The Jakarta Post
During vacation, many travelers are looking to spend most of their time outside, exploring landmarks and experiencing special restaurants.
So, why spend more on hotels with fancy breakfasts and multiple sports facilities if all travelers’ want is a comfy bed and speedy Wi-Fi?
ZEN Rooms is an accommodation-booking platform supported by Berlin-based tech company Rocket Internet, which is perfect for economically conscious travelers.
Since its establishment in Indonesia in 2015, ZEN Rooms offers more than 4,000 rooms across 12 major Indonesian cities, making it among the fastest-growing Rocket Internet-backed startups. It is now operating in eight countries, including Indonesia, Malaysia, Thailand and the Philippines.
ZEN Rooms regional managing director and co-founder Nikita Semenov pointed out the huge opportunities in the business.
“Indonesia has more than 10,000 independent hotels, but most of these independent hotels lack efficiency,” he told The Jakarta Post in a recent interview.
“So people are asking, why stay in these independent hotels if they don’t have online [booking] services. These hotels do not provide customers with basic amenities, like toothpaste.”
ZEN Rooms’ business model relies on quality control and a reliable online booking platform.
Semenov said the company had a special team carefully select rooms from small, independent hotels and guesthouses, to be offered on its booking platform. The team will check whether the rooms meet ZEN Rooms’ 421-item checklist, which includes cleanliness and internet speed.
Trainings are also provided for property managers and staff to ensure efficiency, including during check-in and checkout.
“By improving efficiency, we can offer the lowest room rate. This starts from Rp 99,000 (US$7.5) per night,” Semenov said.
Indonesia targets 20 million tourists in 2019 with half of them expected from China. Last year, the Southeast Asia’s largest economy saw 11.5 million foreign tourists visiting the country.
As tourism takes its place as an engine of economic growth, the government is making aggressive plans to improve and promote new tourist destinations, apart from internationally recognized Bali and Yogyakarta.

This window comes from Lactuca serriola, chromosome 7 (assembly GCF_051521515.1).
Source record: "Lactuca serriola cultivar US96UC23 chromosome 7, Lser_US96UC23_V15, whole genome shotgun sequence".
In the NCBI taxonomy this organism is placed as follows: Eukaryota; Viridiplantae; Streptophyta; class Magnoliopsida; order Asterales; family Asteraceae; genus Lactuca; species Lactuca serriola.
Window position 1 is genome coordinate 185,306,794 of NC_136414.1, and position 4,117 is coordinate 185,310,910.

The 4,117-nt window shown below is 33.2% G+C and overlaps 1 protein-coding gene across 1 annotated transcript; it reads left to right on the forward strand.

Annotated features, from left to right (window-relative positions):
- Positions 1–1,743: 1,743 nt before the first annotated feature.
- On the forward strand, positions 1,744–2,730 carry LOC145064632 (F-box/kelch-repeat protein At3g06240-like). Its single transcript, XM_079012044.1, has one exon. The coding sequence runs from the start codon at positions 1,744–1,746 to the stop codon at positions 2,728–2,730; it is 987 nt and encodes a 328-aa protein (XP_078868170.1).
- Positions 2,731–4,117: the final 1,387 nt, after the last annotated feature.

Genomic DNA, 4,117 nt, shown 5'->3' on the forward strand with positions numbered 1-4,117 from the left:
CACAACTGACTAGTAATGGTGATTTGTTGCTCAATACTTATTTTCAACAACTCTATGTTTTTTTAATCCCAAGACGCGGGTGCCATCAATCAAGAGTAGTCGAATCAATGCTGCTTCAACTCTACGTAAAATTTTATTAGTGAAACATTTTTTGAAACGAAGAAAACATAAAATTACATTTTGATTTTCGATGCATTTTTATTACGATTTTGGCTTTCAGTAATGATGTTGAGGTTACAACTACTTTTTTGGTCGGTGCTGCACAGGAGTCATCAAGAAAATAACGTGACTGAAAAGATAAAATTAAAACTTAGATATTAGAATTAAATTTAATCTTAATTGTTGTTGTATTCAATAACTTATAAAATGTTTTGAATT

Morotai in Maluku, Labuan Bajo in West Nusa Tenggara and Tanjung Lesung in Banten are three destinations among the country’s so-called 10 emerging tourist destinations.
The other seven destinations are Tanjung Kelayang in Belitung, Wakatobi in Southeast Sulawesi, Lake Toba in North Sumatra, Bromo-Tengger-Semeru in East Java, the Thousand Islands in Jakarta, Borobudur in Central Java and Mandalika in West Nusa Tenggara.
For ZEN Rooms, Bali has become its biggest operation in Indonesia with around 2,500 rooms managed on the island, followed by Jakarta and Yogyakarta. The number of domestic and international travelers using its services is equal, the company claims.
Semenov also expressed optimism that the company’s business model would help facilitate the growth of the tourism sector in Indonesia by attracting more young people to explore the country’s tourist destinations.
“In my view, the big driver for tourism growth will be young people, millennials who don’t want to overpay for their stay,” he said.
“Even for foreigners, if they have money, they want to spend it on activities, such as diving and surfing. So, why should they overpay for hotel rooms?”
With relatively low room rates, ZEN Rooms has become a serious competitor not only for traditional hotel chains but also for other local hotel booking platforms. Travel site Traveloka, for example, has recently added ‘luxury’ and ‘budget’ hotel categories in its booking app while intensifying discount and promotion programs in cooperation with other companies, a strategy used by other players, such as online ticket booking site Tiket.com.
Semenov, however, underlined that the company saw maintaining the quality of its rooms as crucial for further expansion.
“We focus on quality. It’s very hard [for a property] to be part of ZEN Rooms. We never compromise on quality,” he said. (hwa)